- Engine oil: check the oil level using the dipstick or sight glass as described previously.
- Engine coolant: ensure the engine is cool for this operation. Find the expansion tank for the cooling system; generally, it is found at the front of the motorbike above the radiator, a plastic tank with a coloured fluid in it, typically blue or sometimes pink, ensure the fluid is between the lines, replenish as required by removing the filler cap (do not try this with the engine hot). You may need a funnel as they are generally hard to access.
Chain Tensioning & Cleaning
There are many different colours of drive chain available, with gold being very popular with most motorcyclists. Not only does the chain have the main function, but it can also enhance the look of the bike too.
The newer chains that are used on motorcycles today are generally of the “O-ring” type of chain. This type of chain has small o rings inside the roller that keeps the lubrication within the roller. This means less maintenance is required and longer life of the chain – bonus!
When you are going to work on your chain, it would be preferable and easier to place the bike on the main stand or paddock stand so the rear wheel will be able to spin freely as long as the bike is in neutral gear. First off, we will need to clean the chain. You should purchase a good quality chain degreaser. Then spray the cleaner onto a rag, then wipe the chain with the degreaser on it whilst turning the rear wheel slowly by hand, being careful not to trap your fingers. You can remove any stubborn dirt or grit with a chain cleaning brush if you have one.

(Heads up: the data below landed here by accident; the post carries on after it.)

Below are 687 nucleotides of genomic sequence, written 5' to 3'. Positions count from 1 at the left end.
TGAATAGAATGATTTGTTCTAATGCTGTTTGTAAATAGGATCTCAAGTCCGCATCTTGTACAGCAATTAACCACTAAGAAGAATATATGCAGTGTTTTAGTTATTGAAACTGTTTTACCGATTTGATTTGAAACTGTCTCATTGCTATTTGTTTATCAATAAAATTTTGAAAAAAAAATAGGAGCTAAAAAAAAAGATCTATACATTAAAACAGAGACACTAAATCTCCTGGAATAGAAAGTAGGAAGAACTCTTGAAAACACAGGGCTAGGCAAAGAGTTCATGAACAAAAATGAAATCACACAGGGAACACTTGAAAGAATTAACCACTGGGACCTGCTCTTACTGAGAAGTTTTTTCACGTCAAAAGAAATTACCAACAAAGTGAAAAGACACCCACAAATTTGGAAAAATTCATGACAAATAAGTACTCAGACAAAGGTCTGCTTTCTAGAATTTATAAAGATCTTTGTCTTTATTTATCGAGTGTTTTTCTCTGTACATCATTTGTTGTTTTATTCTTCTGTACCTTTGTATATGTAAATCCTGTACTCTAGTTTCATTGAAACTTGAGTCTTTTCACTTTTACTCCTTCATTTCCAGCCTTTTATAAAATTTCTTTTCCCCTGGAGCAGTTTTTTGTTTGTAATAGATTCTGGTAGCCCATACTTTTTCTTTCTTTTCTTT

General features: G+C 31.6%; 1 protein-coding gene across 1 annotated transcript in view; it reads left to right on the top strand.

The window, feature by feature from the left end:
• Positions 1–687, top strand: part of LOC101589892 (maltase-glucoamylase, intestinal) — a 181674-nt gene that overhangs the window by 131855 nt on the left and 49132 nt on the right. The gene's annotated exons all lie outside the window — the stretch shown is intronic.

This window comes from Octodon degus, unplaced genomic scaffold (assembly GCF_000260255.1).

Once you are satisfied that it is clean, it is essential to re-lube the chain. This will prevent the chain from rusting, aid the lubrication to the sprockets and also extend the life of the chain. To do this, you will need to have a good quality chain lube and rag available. Some people just spray the lube directly onto the chain, this can be a bit messy, and you may have too much lube applied that splatters all over the wheel soon as you start riding. Alternatively, you can spray the lube into a rag, then apply the lube on the rag directly to the chain in a similar fashion that was used to clean the chain. Continue to apply lube until your happy there is enough lube on the chain.
Tensioning your chain can be done easily. You will need to read the owner’s manual first as every bike is different, this task should be completed whilst the motorbike is on the main stand. You will need some spanners and a rule and a marker pen. You will need to know what free-play is required, and this will be found in the owner’s manual, or sometimes it can be found on a sticker that is on the swing arm of the motorcycle and usually is around 25mm. Firstly, we need to know if the chain requires tensioning and, if so, by how much. You will need to put the rule in the middle of the lowest part of the chain, mark the rule with the pen, then lift the chain up with your finger and mark the rule again. The distance between the two lines is the free-play or slack in the chain. If it is greater than the desired free-play stated in the manual or sticker, you will need to tension the chain. You will need to slacken (not too loose) the central axle nut that can be found at the centre of the wheel. Now loosen the wheel adjusters locking nut equally by a quarter of a turn.
Next, you have to slowly tighten the adjusters equally on each side, a quarter of a turn each time. This will keep the wheel straight. Keep re-measuring the free-play and adjusting the tensioners until the desired measurement is met. The tensioners usually have incremental markings on them, so you will need to check that both sides are equal. Once you are satisfied that the tension is correct, and the tensioners are identical, you will need to lock the tensioners and re-tighten the axle nut. Turn the back wheel a few times and then recheck the tension. You have now successfully cleaned and tensioned your chain.